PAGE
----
‘Why did you come here?’ he asked.
I looked up at the waiter, bemused. My companions looked around the table waiting for someone to answer.
‘The history’ I blurted out, ‘your history and the myths and legends are fascinating.’ I felt the way you do when meeting new people, wondering whether my ideas and interests matched what was mainstream or cool. But there is no right answer to his question.
‘To see somewhere that not a lot of people see.’ Answered the girl to my right, Marylee, an English girl I had met only hours earlier. I agreed with her, wholeheartedly. Everyone else at the table nodded.
The waiter nodded, seemingly satisfied with our answer, smiled and walked off.
We spent the next few minutes in confused discussion, none of us had been asked before why we had visited a country. Most locals are so proud and biased about their own countries that they don’t question why travellers come because they simply know that their country is worth seeing. They aren’t bewildered that people travel great distances to see what they have on their doorstep – so to speak. But this waiter had shown the humble beauty and intrigue that had prompted me to visit Romania on my travels. The country with countless myths and legends all derived from incredible history.
I started in Bucharest, the capital for those of you who didn’t know. The cobbled pathways hidden in the city centre will lead you into a labyrinth of cafes and bars where you will no doubt bump into the many English speaking expats living in Romania. Bucharest is not like other European capitals that boast wildly known landmarks, but it does have beautiful buildings, old architecture and probably the most engaging museum I’ve ever been to. The Dimitrie Gusti National Village Museum in Bucharest is incredible, it showcases what a traditional Romanian village existence would have been like, it has hundreds of authentic peasant farms and houses collected from different regions of Romania.
I organised to go on a ‘Dracula Tour’, which basically meant a bus picked me up and I paid for them to take me to a number of castles and a medieval town. The bus picked me up from my hostel at 7.30, and I woke up at 7.11… but I made it and that’s the most important thing. Meeting people overseas is one of the best experiences when travelling, but sometimes those people will take you out until 3.00am when you have an early bus the next morning. Shout out to Charlotte!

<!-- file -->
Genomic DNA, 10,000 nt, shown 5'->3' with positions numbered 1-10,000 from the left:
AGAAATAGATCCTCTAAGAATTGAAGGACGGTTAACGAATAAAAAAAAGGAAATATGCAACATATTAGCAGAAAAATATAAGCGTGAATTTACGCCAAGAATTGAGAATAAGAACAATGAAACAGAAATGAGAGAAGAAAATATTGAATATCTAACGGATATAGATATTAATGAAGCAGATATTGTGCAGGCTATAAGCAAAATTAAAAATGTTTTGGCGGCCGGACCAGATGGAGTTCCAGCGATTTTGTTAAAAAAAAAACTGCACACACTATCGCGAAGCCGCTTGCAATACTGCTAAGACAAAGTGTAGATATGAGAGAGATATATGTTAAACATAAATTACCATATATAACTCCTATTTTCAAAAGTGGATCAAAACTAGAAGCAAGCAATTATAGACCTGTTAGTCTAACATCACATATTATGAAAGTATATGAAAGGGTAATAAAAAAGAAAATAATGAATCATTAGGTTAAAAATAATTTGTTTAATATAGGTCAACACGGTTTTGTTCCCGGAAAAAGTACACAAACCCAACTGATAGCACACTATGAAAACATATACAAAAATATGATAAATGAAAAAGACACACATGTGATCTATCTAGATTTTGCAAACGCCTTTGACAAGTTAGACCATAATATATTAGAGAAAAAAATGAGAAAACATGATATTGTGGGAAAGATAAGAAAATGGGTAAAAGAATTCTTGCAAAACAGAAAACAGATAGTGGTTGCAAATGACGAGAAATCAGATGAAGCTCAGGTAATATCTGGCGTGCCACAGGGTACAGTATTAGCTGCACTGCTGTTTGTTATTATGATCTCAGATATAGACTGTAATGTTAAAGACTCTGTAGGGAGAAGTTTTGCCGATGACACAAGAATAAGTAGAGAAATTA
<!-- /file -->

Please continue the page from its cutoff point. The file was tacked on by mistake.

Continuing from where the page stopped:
The tour took us to the Peleş Palace, richly decorated and excessive with an insane amount of secret passages. The palace proved a stark contrast to the medieval sobriety of Bran Castle (Dracula’s castle). Bran castle was redecorated in the 20’s, but the cold stone interior still provides tourists with an eerie visit, which is what most people are looking for. The tour’s last stop was a medieval town Braşov, (note: the pronunciation is braa-shov, most tourists say ‘bra’s off’)
I liked the tour and made some friends with an Aussie and a Kiwi, but I recommend taking a train to Braşov and getting transport or a tour from there. It turns out to be A LOT cheaper to do it this way and you’re more likely to meet people on the trip. More than half of the people on my bus-ride were mature aged or middle-aged couples. It’s fine if you don’t mind that, but as a 21-year-old backpacker on a budget I don’t recommend.
Braşov was hands down one of the coolest, off-the-map places I’ve ever been. It’s located in the infamous Transylvanian region, with mountains and trees blanketing the area. Braşov is a small town, home to marvellous cuisine and medieval churches with gory history. I hiked to the top of the Braşov sign, much like the Hollywood sign except it looks oddly modern in the little town. The cable car is also available for those who want to see the town without sweating. I recommend Kismet Dao hostel, the most popular in Braşov and at only €10 a night with a friendly atmosphere, hammocks, and a household dog. You can also book transport to the castles and fortresses from the hostel.